In a groundbreaking national revelation, a recent Gallup poll unveiled a significant surge in marijuana use and acceptance among Americans, marking a turning point in the nation's perception of the substance. The survey was conducted as part of Gallup's annual Consumption Habits study and took place between July 3rd and the 27th of this year. It shows the ever-evolving landscape of marijuana use and attitudes towards it in the United States.

smoking a joint at party
Credit: rez-art

The study's most striking revelation is the exponential growth in the number of Americans who have tried marijuana at least once in their lives. The data reveals that an astounding 50% of respondents admitted to having tried cannabis, marking a new high point in a trend that's been steadily climbing over the past twenty-five years. The 2023 stat of 50% shows a significant statistical increase from the 45% recorded in 2017 and 2019.

cropped view of two young adults smoking a joint
Credit: diego_cervo

Further insights show themselves when the survey looks at current marijuana behavior. Approximately 17%, or 1 in 6 Americans reveal that they currently smoke marijuana, marking another historic high according to Gallup. This figure remains akin to the 16% recorded in the previous year, indicating a sustained and normalized pattern of consumption.

Trimmed marijuana flower (Mango Kush) in glass jar on wood table with vape pen.
Credit: HighGradeRoots

The report also reveals a substantial transformation in the perception and use of marijuana since 2013. A mere 7% of respondents admitted to marijuana use that year, highlighting an over 2 times increase in current figures. From 1969 to 1977, the percentage skyrocketed by 20 points, leaping from 4% to 24%. The upward trajectory continued, reaching 33% by 1985 before plateauing at under 40% until 2015. The trend then experienced a resurgence, settling at 49% in 2021.

Cannabis and ready to smoke preparation in cigaret
Credit: Manjurul

The report also examines the influence of demographics and political affiliations on marijuana use. Aggregated data from 2022 and 2023 demonstrates that nearly half of US adults, across various gender, age, and education groups, have experimented with marijuana. However, the patterns diverge along party lines, with 57% of Democrats and 52% of independents admitting to trying it, compared to just 39% of Republicans.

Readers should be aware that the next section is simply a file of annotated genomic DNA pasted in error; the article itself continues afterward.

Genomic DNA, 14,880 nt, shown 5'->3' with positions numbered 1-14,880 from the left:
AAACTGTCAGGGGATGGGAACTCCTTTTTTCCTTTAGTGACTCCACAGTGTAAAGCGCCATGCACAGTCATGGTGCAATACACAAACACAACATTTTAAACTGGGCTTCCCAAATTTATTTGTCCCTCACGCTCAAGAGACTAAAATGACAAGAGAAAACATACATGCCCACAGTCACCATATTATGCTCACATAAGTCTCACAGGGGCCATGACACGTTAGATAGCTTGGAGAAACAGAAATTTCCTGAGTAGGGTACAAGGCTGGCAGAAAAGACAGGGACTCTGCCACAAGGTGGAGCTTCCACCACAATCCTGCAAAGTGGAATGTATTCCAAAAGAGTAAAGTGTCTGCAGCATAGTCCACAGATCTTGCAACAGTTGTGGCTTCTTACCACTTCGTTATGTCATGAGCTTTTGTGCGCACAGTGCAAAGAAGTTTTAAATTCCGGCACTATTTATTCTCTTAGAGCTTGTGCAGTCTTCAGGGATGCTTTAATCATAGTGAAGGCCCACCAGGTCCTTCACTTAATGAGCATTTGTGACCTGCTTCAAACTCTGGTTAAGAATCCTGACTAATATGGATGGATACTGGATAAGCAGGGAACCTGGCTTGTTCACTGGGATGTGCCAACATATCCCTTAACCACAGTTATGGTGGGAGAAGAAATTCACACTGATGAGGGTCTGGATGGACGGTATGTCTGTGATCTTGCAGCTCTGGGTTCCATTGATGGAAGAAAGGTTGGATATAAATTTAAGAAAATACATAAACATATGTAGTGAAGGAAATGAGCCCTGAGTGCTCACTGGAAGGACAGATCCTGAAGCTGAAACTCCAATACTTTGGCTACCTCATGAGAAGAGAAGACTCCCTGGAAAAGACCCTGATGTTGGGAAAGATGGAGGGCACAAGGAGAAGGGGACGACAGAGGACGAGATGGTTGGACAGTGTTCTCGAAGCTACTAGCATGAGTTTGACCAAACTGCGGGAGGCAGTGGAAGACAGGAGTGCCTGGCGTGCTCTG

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When looking at local cannabis interests, Illinois recorded over $136 million in recreational cannabis sales in June, the highest month of 2023 and the third highest ever. While sales among in-state residents keep ticking up, sales from out-of-state residents are nearly $6 million lower than in June 2022. Out-of-state sales most likely dropped due to Missouri's legalized recreational cannabis. By the way, Missouri charges the lowest excise tax in the nation. In 2019 Illinois legalized recreational cannabis, including its commercial sale, and became the first state to do so through an act of state legislature.

Illinois Is 11th State to Legalize Marijuana
Credit: Scott Olson / Getty Images
A customer enters Dispensary33 marijuana dispensary on January 22, 2020 in Chicago, Illinois, since it legalized the drug for recreational use on January 1. The state was the 11th in the nation to legalize marijuana for recreational use.

These numbers are consistent in current marijuana usage among different age groups. Young adults aged 18 to 34 remain the most prolific users at 29%, a rate more than three times higher than the 9% reported by adults aged 55 and older. Meanwhile, the rate of use among adults aged 35 to 54 mirrors the national average of 17%. Gender disparities are minimal, with similar amounts of men and women reporting marijuana use.

Credit: Ljupco
Credit: Ljupco

The report does look at public concerns about the impact of marijuana use. Interestingly, a majority of respondents express relatively low levels of concern about the effects of marijuana on regular adult users. In fact, 32% state they are "not too concerned" and 23% claim to be "not at all concerned." In contrast, apprehensions spike when looking at the effects of marijuana on young adults or teens who are regular users; 40% being "very concerned" and 35% being "somewhat concerned." This likely echoes the Centers for Disease Control and Prevention's warnings about the potential negative impact of marijuana on brain development and mental health among youths.

Marijuana and a gavel together for many legal concepts on the drug.
Credit: matt_benoit

As marijuana continues to gain legal status in an increasing number of states, its availability has paralleled a surge in experimentation and use throughout America. The nation currently finds itself evenly divided, with half of the population having tried marijuana and the other half abstaining. Although experimentation rates remain consistent among most categories, the frequency of current use leans more heavily toward young adults. That's the same young adults that will soon be running the world and setting policy for coming generations. This latest Gallup Poll further shows the evolving perception of marijuana in the United States; reflecting changing attitudes and the possibility of a shifting national and legal landscape.

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